That this information was redacted (and likely would have survived a legal challenge) is a reminder to Members of Congress in particular that, for all the FOIA reforms that have occurred to date, the wide scope of FOIA Exemption 5 continues to conceal from the public a lot of the inner workings of bureaucratic machinations. Things such as the deliberative process privilege in particular routinely are used in this manner to conceal potentially embarrassing and politically damaging information from release, and done so in a way that under current law is permissible.

CNN legal analyst, attorney, and host of the Real Impeachment podcast Ross Garber noted the importance of the news but said that Republicans would do their best to ignore it.

“More information is coming out and will continue to come out about the Ukraine situation,” Garber told Law&Crime via email. “I don’t think these particular disclosures from Just Security will change the dynamic in the Senate, where a trial without witnesses is still overwhelmingly likely. I expect that going forward we will learn more from the press than from Congress about what happened with Ukraine.”

Former federal prosecutor and Westchester County District Attorney candidate Mimi Rocah remarked upon the potential implications for the president’s impeachment trial as well–stressing that this new information should, in fact, figure heavily going forward.

In an email to Law&Crime, she said:

Reporting that concerns that the Ukraine aid hold violated the law were redacted by the Trump Administration are extremely concerning for two reasons 1) they show the depth of concern by professionals at DOD about withholding the aid for what everyone seemed to know were illegitimate reasons and 2) show the depth of the Administration’s coverup. When someone says this Administration is transparent and there’s no need for more witnesses, testimony, etc. in the impeachment proceedings–this shows how wrong those statements are. This alone justifies further witnesses.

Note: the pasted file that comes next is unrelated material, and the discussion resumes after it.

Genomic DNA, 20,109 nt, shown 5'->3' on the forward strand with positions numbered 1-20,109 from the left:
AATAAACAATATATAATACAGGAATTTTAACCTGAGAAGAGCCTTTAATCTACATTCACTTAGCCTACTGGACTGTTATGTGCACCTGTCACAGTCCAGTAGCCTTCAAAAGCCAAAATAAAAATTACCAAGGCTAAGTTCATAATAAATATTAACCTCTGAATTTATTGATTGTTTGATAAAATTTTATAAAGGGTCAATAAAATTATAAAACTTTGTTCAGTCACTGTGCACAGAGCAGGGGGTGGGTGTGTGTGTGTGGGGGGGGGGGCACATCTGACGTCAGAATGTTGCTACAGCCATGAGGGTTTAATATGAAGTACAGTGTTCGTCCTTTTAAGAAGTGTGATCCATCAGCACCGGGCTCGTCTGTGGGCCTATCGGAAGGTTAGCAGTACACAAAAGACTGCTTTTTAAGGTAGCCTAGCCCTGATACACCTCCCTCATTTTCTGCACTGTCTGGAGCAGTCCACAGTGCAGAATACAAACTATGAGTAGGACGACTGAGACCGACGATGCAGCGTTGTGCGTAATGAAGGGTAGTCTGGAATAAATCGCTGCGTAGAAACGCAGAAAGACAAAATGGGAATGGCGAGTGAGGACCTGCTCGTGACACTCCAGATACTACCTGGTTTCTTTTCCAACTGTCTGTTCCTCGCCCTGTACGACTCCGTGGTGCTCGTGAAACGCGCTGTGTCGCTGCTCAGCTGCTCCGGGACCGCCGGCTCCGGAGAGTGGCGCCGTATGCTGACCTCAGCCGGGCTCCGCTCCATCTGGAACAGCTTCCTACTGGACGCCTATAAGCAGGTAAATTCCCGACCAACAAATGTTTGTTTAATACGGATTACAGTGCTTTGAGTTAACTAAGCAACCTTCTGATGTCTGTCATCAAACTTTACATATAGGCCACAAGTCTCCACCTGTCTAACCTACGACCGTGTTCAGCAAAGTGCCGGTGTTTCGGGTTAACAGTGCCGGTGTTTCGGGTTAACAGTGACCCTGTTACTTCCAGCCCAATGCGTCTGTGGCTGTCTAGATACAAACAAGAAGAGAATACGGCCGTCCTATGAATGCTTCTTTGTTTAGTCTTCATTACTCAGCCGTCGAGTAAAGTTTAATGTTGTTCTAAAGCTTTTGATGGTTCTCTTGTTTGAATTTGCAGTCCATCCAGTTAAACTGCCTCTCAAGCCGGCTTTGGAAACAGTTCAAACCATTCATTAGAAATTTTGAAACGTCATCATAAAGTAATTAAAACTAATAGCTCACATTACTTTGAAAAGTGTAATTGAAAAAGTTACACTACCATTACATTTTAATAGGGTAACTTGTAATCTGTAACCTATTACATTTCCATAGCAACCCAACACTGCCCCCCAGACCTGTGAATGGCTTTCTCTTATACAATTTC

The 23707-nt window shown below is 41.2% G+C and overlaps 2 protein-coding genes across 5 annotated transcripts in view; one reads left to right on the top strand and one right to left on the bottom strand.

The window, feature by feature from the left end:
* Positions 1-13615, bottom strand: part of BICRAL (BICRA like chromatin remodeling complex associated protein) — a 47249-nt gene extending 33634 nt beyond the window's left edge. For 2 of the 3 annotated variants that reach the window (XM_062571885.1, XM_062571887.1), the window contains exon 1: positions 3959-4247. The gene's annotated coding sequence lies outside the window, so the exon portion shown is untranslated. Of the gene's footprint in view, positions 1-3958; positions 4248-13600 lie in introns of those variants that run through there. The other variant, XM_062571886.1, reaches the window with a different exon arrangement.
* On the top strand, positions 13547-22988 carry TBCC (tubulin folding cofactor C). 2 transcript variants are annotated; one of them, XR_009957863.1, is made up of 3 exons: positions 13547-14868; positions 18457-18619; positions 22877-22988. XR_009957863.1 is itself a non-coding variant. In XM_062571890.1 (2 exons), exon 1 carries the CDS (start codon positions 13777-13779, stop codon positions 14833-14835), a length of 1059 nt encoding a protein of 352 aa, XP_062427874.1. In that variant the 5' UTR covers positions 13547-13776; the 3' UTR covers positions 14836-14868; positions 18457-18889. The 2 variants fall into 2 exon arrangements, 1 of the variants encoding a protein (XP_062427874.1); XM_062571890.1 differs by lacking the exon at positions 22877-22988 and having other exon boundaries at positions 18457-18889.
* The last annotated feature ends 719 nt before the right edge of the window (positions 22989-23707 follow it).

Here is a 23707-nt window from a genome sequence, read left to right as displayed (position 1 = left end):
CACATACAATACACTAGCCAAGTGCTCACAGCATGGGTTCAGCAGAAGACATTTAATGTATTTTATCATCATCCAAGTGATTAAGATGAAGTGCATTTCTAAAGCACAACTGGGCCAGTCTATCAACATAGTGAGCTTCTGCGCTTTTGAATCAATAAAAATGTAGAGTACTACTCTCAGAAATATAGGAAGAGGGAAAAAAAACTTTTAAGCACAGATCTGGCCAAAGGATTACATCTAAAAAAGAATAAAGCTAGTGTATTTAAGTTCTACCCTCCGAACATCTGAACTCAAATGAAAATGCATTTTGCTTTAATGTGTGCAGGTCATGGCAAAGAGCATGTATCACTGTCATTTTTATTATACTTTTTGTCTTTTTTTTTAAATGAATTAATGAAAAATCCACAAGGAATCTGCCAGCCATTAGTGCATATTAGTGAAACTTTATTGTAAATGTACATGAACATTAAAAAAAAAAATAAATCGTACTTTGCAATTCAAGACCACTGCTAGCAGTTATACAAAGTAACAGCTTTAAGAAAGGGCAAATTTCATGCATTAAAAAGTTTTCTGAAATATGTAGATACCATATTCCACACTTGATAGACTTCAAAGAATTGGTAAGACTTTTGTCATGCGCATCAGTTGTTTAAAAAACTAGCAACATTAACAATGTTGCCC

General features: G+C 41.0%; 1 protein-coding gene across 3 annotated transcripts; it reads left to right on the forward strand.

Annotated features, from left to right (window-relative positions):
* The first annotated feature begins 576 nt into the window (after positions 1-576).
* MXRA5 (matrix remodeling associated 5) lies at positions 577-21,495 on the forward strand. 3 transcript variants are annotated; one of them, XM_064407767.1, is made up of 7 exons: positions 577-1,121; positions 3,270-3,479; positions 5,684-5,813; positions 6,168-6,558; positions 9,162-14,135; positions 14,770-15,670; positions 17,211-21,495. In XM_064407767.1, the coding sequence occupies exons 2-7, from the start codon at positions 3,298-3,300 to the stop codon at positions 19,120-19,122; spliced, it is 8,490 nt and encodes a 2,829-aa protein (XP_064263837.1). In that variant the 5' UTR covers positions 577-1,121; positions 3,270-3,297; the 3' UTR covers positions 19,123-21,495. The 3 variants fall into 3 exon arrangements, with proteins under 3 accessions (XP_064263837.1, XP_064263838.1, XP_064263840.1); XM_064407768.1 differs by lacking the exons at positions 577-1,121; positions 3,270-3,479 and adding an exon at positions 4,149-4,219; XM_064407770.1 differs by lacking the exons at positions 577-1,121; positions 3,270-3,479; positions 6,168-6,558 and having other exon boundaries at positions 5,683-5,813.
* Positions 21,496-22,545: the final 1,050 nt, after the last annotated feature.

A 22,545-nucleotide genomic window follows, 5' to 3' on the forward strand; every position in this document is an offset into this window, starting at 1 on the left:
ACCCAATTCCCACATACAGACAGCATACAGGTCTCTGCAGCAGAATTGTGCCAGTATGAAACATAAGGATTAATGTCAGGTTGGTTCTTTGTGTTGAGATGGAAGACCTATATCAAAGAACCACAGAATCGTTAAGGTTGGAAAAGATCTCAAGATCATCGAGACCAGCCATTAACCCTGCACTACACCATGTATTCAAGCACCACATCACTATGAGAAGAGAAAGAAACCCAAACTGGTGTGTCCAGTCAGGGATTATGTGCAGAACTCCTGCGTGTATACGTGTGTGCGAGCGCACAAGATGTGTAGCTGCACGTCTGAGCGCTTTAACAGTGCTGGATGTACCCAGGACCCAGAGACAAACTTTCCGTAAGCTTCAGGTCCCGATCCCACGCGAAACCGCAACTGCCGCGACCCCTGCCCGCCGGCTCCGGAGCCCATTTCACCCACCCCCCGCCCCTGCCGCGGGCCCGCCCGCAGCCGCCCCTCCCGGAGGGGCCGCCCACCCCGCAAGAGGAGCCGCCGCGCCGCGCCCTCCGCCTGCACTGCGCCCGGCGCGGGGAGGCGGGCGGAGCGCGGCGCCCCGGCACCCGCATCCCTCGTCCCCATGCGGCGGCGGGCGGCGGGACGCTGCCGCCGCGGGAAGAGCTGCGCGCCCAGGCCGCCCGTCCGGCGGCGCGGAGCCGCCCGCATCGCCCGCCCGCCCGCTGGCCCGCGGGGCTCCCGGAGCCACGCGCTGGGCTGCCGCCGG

There are also potential legal concerns over the redactions themselves.

“Obstruction of justice by the Department of Justice,” mused former Bush White House ethics lawyer and University of Minnesota Law Professor Richard Painter. “Somebody should go to the slammer for this.”

“This sounds a lot like obstruction of justice,” Painter added in an email. “They know there is an investigation and they redact emails?”

Former New Jersey prosecutor and current Law&Crime Network host Bob Bianchi took a bird’s-eye-view of the disclosures.

“I’m afraid for our Country, as regardless of how unseemly and obvious it all is, it will not move the needle one bit,” he said in an email. “We have many citizens and an entire political party in Congress unwilling to hold the President accountable for the obvious threat to our national security, our word wide reputation, and an appetite only for that which helps them perpetuate their self interest. Profoundly unsettling.”

Bianchi also called out congressional Republicans for their apparent hypocrisy–noting that “had the other party approximated far less egregious conduct, [Republicans] would be outraged because of party loyalty alone, not loyalty to our country.”

“I’m sorry I had faith reasonable people would have the integrity to call this out for what it is a long time ago, regardless of party loyalty, but I was wrong,” he continued. “It would be foolish to presume this is any different, despite its damning implications. The bottom line is they just don’t care about anything other than re-election— honor, integrity and truth be damned.”

And, Bianchi added, all roads in this quickly unfolding permutation of the Ukraine scandal lead right back to the crew 1600 Pennsylvania Avenue.

“These emails are no surprise,” he said. “This explains well why a blanket refusal to honor subpoenas for witnesses and documents were unprecedentedly denied by the White House, without as much as even asserting a legal privilege recognized by the law. It told me then, and further tells me now, that those witnesses and documents would be devastating for the president. We only need to remember Ambassador Bolton who describes this as a ‘drug deal’ and wanted no part in it. And, those officials that were instructed to CYA by reporting what was happening on this issue to ‘the lawyers.’ They saw it for what it was. The redactions in these new emails are clear evidence of consciousness of guilt. But then again, those that could bring accountability to this simply don’t care beyond their own self love.”

[image via Chip Somodevilla/Getty Images]